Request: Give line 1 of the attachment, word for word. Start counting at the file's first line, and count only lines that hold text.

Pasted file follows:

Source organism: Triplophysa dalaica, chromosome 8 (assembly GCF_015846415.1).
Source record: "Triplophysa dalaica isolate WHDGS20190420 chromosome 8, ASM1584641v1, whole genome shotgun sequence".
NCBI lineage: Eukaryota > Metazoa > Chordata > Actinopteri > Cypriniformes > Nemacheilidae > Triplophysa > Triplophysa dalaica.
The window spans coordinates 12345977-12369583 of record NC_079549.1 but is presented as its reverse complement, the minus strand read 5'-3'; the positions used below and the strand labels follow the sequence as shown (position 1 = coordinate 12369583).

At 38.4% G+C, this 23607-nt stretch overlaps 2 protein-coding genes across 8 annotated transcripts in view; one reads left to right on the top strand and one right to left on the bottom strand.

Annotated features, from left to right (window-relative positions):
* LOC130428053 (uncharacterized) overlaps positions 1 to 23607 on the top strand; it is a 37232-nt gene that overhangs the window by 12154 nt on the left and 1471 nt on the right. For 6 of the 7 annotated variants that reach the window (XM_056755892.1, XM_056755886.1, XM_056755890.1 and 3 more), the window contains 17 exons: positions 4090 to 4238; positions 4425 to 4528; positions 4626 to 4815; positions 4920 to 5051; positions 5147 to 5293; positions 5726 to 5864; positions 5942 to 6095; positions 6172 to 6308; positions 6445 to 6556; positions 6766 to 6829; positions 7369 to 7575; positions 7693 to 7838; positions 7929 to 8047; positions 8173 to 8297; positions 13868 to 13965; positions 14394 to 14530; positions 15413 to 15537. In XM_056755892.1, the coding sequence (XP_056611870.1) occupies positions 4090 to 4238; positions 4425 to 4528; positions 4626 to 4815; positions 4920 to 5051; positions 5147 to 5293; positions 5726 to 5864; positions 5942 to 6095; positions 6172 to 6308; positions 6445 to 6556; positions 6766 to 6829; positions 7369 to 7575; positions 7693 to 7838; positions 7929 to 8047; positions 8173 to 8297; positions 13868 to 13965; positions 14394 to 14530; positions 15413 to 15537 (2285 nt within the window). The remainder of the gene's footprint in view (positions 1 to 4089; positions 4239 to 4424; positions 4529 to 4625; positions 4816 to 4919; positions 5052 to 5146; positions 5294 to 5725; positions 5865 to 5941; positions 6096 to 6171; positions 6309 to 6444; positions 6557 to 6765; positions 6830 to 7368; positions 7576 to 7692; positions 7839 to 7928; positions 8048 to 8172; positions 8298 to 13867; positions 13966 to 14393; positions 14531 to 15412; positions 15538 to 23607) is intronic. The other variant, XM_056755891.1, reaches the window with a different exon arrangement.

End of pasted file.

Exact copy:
Source organism: Triplophysa dalaica, chromosome 8 (assembly GCF_015846415.1).